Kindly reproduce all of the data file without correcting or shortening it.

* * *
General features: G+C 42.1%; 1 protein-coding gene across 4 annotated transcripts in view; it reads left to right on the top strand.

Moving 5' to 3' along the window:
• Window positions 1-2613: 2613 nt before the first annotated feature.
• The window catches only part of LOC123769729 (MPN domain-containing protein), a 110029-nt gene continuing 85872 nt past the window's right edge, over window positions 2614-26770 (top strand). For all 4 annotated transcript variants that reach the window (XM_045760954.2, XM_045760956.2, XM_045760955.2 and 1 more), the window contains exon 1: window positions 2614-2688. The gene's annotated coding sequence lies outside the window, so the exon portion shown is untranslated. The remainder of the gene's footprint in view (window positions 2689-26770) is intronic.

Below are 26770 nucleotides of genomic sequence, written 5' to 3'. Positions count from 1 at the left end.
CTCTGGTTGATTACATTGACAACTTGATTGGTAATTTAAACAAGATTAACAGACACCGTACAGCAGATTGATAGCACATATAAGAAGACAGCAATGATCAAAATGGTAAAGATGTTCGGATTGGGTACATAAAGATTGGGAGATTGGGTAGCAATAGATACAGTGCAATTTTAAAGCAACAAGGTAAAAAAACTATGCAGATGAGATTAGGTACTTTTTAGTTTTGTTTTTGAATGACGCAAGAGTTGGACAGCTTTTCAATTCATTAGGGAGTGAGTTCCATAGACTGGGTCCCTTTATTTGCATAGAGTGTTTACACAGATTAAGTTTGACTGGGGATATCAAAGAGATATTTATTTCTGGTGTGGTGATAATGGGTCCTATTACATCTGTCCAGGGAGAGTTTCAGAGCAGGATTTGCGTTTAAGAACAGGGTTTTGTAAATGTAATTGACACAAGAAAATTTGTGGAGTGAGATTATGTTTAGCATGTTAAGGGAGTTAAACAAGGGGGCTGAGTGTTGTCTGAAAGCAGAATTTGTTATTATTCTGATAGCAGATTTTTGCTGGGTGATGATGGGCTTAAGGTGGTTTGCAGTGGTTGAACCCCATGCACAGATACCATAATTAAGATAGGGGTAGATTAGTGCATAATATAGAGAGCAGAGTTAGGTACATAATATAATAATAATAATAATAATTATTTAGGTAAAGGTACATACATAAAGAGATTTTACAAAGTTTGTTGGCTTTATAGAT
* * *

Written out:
General features: G+C 42.1%; 1 protein-coding gene across 4 annotated transcripts in view; it reads left to right on the top strand.

Moving 5' to 3' along the window:
• Window positions 1-2613: 2613 nt before the first annotated feature.
• The window catches only part of LOC123769729 (MPN domain-containing protein), a 110029-nt gene continuing 85872 nt past the window's right edge, over window positions 2614-26770 (top strand). For all 4 annotated transcript variants that reach the window (XM_045760954.2, XM_045760956.2, XM_045760955.2 and 1 more), the window contains exon 1: window positions 2614-2688. The gene's annotated coding sequence lies outside the window, so the exon portion shown is untranslated. The remainder of the gene's footprint in view (window positions 2689-26770) is intronic.

Below are 26770 nucleotides of genomic sequence, written 5' to 3'. Positions count from 1 at the left end.
CTCTGGTTGATTACATTGACAACTTGATTGGTAATTTAAACAAGATTAACAGACACCGTACAGCAGATTGATAGCACATATAAGAAGACAGCAATGATCAAAATGGTAAAGATGTTCGGATTGGGTACATAAAGATTGGGAGATTGGGTAGCAATAGATACAGTGCAATTTTAAAGCAACAAGGTAAAAAAACTATGCAGATGAGATTAGGTACTTTTTAGTTTTGTTTTTGAATGACGCAAGAGTTGGACAGCTTTTCAATTCATTAGGGAGTGAGTTCCATAGACTGGGTCCCTTTATTTGCATAGAGTGTTTACACAGATTAAGTTTGACTGGGGATATCAAAGAGATATTTATTTCTGGTGTGGTGATAATGGGTCCTATTACATCTGTCCAGGGAGAGTTTCAGAGCAGGATTTGCGTTTAAGAACAGGGTTTTGTAAATGTAATTGACACAAGAAAATTTGTGGAGTGAGATTATGTTTAGCATGTTAAGGGAGTTAAACAAGGGGGCTGAGTGTTGTCTGAAAGCAGAATTTGTTATTATTCTGATAGCAGATTTTTGCTGGGTGATGATGGGCTTAAGGTGGTTTGCAGTGGTTGAACCCCATGCACAGATACCATAATTAAGATAGGGGTAGATTAGTGCATAATATAGAGAGCAGAGTTAGGTACATAATATAATAATAATAATAATAATTATTTAGGTAAAGGTACATACATAAAGAGATTTTACAAAGTTTGTTGGCTTTATAGAT